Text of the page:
Today the United States has more than 250,000 miles of railroads. The growth of railroads greatly assisted the development of industry. Goods and raw materials could be speedily transported between mines and factories, towns and ports. Towns were built in previously uninhabited regions. Nowhere was the impact of the railroads greater than on the vast continent of North America. As the railroad crossed the United States, it united the country, by making it easier for people to travel from one place to another. Presidential candidates were able to travel across the country on 'whistle-stop' election campaigns. Mail and goods could cross the country in a matter of days, where once it took weeks.
In the late 1800's, railroads were built throughout the world. British and American engineers helped to design and build railroads in many countries. Among the world's most important railroads were the Transandine Railway across the Andes Mountains, the Trans-Siberian Railroad across much of Russia, and the Chinese Eastern Railway.
Stephenson's locomotives ran on rails that were 4 feet 8.5 inches apart. Many countries adopted the same width, or gauge, for their railroads when they imported British locomotives. Others adopted different gauges. This caused problems when the lines of countries with different gauges, met, such as those of France (standard gauge), Spain (5 ft 6 in) aòâ some other European railroads. The same problem existed in the United States, because different railroads used different gauges. The Federal government had ordered the trans continental railroad, as fact, to use the standard gauge, and in the 1880's it came to be used in nearly all railroads.
Today railroads are being modernized throughout the world to meet competition from road and air transport. Electric and diesel locomotives are replacing steam. Small lines are being closed if they are uneconomic, and major railroad services are being speeded up.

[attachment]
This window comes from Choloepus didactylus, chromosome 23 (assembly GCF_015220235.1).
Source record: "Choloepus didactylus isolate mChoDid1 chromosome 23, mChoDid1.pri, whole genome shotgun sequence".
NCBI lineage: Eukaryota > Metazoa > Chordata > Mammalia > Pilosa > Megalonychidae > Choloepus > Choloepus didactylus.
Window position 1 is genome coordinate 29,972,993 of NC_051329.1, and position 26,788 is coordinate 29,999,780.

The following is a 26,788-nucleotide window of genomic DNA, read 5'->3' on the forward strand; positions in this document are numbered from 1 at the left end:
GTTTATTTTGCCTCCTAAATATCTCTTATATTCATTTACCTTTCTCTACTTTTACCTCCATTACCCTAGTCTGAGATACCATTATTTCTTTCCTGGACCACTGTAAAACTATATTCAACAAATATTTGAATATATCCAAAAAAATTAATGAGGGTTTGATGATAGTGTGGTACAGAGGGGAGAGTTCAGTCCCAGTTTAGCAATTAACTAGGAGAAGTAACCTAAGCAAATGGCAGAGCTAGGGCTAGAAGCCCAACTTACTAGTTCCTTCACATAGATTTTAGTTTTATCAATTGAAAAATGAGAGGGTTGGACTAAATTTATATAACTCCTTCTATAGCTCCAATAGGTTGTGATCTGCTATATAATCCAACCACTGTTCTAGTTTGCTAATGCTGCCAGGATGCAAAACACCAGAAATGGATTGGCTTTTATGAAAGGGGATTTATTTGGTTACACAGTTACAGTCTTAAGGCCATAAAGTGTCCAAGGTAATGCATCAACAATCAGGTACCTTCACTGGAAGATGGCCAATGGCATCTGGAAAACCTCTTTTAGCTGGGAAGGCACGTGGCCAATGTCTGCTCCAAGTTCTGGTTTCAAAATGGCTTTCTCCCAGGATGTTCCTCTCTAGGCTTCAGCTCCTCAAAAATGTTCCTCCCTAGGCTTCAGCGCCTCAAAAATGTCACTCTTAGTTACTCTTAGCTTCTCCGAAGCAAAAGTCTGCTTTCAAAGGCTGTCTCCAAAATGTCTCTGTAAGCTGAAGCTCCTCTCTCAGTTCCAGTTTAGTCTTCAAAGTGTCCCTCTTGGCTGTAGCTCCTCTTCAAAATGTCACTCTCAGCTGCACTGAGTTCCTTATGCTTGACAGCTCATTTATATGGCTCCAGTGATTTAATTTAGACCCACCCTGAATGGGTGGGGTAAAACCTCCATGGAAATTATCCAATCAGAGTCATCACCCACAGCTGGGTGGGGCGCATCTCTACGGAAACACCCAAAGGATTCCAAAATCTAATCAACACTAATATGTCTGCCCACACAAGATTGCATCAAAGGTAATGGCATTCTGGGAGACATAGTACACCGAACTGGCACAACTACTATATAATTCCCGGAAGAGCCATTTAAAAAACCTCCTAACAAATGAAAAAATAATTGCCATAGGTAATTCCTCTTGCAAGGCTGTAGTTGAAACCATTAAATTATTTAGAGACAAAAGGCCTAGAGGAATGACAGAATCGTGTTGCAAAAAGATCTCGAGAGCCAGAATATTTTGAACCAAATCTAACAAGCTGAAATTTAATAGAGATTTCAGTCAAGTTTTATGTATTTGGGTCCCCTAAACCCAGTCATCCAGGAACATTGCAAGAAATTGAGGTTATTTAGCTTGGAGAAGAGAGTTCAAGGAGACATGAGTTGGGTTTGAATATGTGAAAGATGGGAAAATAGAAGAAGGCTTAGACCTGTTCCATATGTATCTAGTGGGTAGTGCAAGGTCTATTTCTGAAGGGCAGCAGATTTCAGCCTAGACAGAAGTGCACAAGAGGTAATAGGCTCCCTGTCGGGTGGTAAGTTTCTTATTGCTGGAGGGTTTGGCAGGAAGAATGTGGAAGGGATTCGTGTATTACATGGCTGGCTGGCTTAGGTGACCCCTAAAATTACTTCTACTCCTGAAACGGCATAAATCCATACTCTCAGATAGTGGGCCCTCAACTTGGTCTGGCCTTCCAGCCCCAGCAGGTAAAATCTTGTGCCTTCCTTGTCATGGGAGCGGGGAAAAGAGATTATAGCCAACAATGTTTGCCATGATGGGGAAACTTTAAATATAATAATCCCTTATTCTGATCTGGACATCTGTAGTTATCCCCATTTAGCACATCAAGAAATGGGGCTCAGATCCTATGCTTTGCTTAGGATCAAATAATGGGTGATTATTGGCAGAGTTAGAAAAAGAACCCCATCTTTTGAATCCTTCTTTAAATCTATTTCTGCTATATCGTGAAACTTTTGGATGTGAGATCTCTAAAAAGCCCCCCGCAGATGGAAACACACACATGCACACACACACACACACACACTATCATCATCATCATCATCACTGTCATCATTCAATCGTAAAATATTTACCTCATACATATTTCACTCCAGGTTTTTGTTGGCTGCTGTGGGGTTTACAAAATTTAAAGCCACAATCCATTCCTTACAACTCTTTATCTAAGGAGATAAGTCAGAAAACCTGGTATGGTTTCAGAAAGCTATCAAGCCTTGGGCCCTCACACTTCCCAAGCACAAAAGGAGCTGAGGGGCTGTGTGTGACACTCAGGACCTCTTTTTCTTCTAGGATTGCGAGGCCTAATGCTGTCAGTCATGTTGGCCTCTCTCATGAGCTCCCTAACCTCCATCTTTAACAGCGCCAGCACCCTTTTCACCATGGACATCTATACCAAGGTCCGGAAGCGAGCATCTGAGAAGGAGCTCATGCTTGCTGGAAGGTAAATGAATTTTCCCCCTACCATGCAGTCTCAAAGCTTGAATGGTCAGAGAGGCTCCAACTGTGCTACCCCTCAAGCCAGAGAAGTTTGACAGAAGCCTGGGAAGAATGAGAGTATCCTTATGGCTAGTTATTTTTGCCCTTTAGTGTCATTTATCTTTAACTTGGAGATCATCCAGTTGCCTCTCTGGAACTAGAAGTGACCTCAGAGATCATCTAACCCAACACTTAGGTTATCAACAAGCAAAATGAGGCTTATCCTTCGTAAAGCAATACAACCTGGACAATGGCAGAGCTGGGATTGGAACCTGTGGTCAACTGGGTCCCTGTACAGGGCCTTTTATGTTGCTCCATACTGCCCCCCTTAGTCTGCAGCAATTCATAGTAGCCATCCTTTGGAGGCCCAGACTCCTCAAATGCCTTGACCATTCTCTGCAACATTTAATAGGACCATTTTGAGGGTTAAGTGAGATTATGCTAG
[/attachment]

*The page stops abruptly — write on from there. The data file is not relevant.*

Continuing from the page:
Track laying and maintenance of railroads are now being highly mechanized. Rails are being welded together to make long continuous lengths for smoother running. Built-in automatic warning systems on the tracks and in the locomotives help to prevent crashes. Signaling is done by swift, push-button controls.
At the present time, trans continental railroads carry more freight than passenger traffic. Much of the freight travels in standard-sized containers, which simplify handling. There are tank cars for bulk liquids. Multi-decked transporters for automobiles and livestock and refrigerator cars for foods are also used.
Speeds approaching 200 miles an hour are becoming common on some lines. For example, the Metroliner that travels between New York City and Washington D.C. has cut traveling time from four to two and a half hours. On Japan's New Tokkaido line, the train travels at an average speed of more than 200 mph. Future plans include regular services at speeds of more than 200 mph. Already the French train, which 'hovers' on a monorail (single rail), has exceeded 250 mph. Many experts consider that the future of railroads probably lies in monorails, 'hover' trains and a new method of electric propulsion called linear induction. Linear induction motors have no moving parts. They work by producing a strong magnetic field that pushes the train along.